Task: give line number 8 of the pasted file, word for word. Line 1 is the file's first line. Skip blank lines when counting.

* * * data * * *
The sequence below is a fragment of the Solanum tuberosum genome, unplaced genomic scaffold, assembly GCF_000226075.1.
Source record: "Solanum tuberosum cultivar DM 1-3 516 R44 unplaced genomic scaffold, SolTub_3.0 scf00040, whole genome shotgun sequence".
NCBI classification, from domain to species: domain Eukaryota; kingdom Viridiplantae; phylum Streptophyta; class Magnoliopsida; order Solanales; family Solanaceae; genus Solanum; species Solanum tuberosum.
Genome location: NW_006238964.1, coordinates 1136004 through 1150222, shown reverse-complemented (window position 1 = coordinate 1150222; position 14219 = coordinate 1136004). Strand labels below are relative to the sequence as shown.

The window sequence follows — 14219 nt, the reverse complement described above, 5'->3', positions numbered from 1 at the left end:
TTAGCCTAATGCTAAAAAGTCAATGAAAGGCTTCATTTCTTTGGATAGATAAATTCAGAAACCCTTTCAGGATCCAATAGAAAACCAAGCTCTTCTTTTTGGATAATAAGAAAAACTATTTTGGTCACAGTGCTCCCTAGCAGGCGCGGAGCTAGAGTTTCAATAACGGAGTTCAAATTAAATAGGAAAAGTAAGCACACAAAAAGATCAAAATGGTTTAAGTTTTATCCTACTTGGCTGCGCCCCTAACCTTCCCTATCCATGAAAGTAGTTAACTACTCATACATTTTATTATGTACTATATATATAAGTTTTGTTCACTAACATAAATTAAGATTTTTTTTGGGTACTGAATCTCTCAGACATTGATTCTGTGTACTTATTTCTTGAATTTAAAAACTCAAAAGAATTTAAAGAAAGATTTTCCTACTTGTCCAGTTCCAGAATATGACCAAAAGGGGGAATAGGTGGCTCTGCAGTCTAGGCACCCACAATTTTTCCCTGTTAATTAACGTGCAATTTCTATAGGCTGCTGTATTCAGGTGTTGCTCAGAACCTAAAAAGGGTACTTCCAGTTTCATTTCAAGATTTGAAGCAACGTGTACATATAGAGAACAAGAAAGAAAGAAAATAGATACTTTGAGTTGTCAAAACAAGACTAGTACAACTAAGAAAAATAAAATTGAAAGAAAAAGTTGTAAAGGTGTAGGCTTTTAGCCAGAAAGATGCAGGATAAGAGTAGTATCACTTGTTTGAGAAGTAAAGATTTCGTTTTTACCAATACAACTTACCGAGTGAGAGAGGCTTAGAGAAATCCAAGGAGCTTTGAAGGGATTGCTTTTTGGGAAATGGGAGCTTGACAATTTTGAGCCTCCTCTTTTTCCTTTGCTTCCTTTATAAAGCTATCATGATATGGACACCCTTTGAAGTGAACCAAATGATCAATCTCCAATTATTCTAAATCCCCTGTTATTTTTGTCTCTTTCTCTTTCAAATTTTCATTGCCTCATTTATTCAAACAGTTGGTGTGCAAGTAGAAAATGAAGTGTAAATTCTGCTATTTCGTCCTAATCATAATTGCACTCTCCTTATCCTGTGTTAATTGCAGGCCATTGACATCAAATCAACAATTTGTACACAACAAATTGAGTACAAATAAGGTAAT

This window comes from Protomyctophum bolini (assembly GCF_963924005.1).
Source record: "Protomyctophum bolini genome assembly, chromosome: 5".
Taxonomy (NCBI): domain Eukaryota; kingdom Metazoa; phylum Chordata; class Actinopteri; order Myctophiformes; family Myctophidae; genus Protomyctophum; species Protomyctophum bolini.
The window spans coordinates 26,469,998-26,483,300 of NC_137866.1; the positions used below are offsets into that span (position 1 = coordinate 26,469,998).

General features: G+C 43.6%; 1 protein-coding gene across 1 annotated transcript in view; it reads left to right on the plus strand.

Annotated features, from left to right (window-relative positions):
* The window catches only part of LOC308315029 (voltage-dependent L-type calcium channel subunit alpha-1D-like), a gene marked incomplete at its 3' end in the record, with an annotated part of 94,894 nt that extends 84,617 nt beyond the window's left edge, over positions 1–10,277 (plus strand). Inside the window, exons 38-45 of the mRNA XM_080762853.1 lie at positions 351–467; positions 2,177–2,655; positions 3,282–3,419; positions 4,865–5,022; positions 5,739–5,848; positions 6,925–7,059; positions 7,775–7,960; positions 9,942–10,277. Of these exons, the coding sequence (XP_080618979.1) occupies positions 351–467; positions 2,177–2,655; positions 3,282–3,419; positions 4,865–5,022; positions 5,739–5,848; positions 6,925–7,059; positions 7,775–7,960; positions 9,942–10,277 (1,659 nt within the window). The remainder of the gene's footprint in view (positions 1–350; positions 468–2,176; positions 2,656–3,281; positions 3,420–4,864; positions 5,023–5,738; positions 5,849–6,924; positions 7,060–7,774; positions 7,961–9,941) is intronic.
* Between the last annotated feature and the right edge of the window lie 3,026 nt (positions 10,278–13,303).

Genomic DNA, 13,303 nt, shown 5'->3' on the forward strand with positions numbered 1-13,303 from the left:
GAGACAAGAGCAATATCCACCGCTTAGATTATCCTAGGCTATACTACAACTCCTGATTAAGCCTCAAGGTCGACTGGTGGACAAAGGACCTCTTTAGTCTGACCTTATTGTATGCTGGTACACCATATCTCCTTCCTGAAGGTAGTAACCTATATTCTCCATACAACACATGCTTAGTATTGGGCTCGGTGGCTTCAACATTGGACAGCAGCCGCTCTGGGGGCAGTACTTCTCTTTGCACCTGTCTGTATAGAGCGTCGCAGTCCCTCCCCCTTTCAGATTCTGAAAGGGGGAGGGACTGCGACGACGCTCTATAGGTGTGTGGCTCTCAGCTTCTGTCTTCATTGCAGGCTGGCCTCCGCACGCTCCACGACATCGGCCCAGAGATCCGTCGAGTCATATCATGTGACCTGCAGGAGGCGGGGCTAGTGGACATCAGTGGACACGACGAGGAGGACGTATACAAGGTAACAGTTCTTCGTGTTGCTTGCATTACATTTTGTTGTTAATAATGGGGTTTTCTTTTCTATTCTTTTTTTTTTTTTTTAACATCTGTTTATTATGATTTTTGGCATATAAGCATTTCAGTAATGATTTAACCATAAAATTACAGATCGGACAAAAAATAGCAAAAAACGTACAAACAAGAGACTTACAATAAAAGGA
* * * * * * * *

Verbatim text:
Source record: "Protomyctophum bolini genome assembly, chromosome: 5".